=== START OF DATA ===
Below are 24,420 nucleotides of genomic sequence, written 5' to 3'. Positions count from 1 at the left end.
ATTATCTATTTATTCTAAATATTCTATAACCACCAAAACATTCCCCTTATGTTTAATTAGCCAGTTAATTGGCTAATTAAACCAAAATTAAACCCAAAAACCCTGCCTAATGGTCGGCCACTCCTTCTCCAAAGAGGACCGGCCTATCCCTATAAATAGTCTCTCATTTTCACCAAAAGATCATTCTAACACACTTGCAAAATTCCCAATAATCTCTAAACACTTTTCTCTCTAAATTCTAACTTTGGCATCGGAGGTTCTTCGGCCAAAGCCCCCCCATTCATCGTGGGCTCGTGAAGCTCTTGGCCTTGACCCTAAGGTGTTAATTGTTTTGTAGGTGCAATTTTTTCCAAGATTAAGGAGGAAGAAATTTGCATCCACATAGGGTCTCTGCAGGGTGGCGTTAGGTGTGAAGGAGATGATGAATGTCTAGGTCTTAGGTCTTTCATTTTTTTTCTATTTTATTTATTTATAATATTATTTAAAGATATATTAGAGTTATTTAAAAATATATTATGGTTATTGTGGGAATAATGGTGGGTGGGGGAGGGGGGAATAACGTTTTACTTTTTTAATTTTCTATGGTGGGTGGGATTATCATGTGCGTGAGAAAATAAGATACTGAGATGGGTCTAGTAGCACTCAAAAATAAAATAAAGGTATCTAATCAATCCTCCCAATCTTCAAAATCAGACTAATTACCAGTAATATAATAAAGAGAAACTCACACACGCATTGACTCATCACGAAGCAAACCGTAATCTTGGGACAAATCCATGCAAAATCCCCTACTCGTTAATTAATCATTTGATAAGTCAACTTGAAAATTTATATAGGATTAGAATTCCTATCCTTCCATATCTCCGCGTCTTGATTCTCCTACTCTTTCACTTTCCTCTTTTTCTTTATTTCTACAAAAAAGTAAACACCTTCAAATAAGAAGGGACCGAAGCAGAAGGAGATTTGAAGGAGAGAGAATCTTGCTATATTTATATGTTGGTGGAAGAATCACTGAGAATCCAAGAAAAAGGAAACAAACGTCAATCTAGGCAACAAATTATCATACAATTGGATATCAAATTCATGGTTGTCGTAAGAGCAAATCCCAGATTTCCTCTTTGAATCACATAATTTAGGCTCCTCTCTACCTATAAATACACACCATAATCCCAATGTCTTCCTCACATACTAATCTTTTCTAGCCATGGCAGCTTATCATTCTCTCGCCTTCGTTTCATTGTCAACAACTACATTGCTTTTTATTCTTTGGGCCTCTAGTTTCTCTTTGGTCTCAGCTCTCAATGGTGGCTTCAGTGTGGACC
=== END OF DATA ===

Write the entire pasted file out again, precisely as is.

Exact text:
Below are 24,420 nucleotides of genomic sequence, written 5' to 3'. Positions count from 1 at the left end.
ATTATCTATTTATTCTAAATATTCTATAACCACCAAAACATTCCCCTTATGTTTAATTAGCCAGTTAATTGGCTAATTAAACCAAAATTAAACCCAAAAACCCTGCCTAATGGTCGGCCACTCCTTCTCCAAAGAGGACCGGCCTATCCCTATAAATAGTCTCTCATTTTCACCAAAAGATCATTCTAACACACTTGCAAAATTCCCAATAATCTCTAAACACTTTTCTCTCTAAATTCTAACTTTGGCATCGGAGGTTCTTCGGCCAAAGCCCCCCCATTCATCGTGGGCTCGTGAAGCTCTTGGCCTTGACCCTAAGGTGTTAATTGTTTTGTAGGTGCAATTTTTTCCAAGATTAAGGAGGAAGAAATTTGCATCCACATAGGGTCTCTGCAGGGTGGCGTTAGGTGTGAAGGAGATGATGAATGTCTAGGTCTTAGGTCTTTCATTTTTTTTCTATTTTATTTATTTATAATATTATTTAAAGATATATTAGAGTTATTTAAAAATATATTATGGTTATTGTGGGAATAATGGTGGGTGGGGGAGGGGGGAATAACGTTTTACTTTTTTAATTTTCTATGGTGGGTGGGATTATCATGTGCGTGAGAAAATAAGATACTGAGATGGGTCTAGTAGCACTCAAAAATAAAATAAAGGTATCTAATCAATCCTCCCAATCTTCAAAATCAGACTAATTACCAGTAATATAATAAAGAGAAACTCACACACGCATTGACTCATCACGAAGCAAACCGTAATCTTGGGACAAATCCATGCAAAATCCCCTACTCGTTAATTAATCATTTGATAAGTCAACTTGAAAATTTATATAGGATTAGAATTCCTATCCTTCCATATCTCCGCGTCTTGATTCTCCTACTCTTTCACTTTCCTCTTTTTCTTTATTTCTACAAAAAAGTAAACACCTTCAAATAAGAAGGGACCGAAGCAGAAGGAGATTTGAAGGAGAGAGAATCTTGCTATATTTATATGTTGGTGGAAGAATCACTGAGAATCCAAGAAAAAGGAAACAAACGTCAATCTAGGCAACAAATTATCATACAATTGGATATCAAATTCATGGTTGTCGTAAGAGCAAATCCCAGATTTCCTCTTTGAATCACATAATTTAGGCTCCTCTCTACCTATAAATACACACCATAATCCCAATGTCTTCCTCACATACTAATCTTTTCTAGCCATGGCAGCTTATCATTCTCTCGCCTTCGTTTCATTGTCAACAACTACATTGCTTTTTATTCTTTGGGCCTCTAGTTTCTCTTTGGTCTCAGCTCTCAATGGTGGCTTCAGTGTGGACC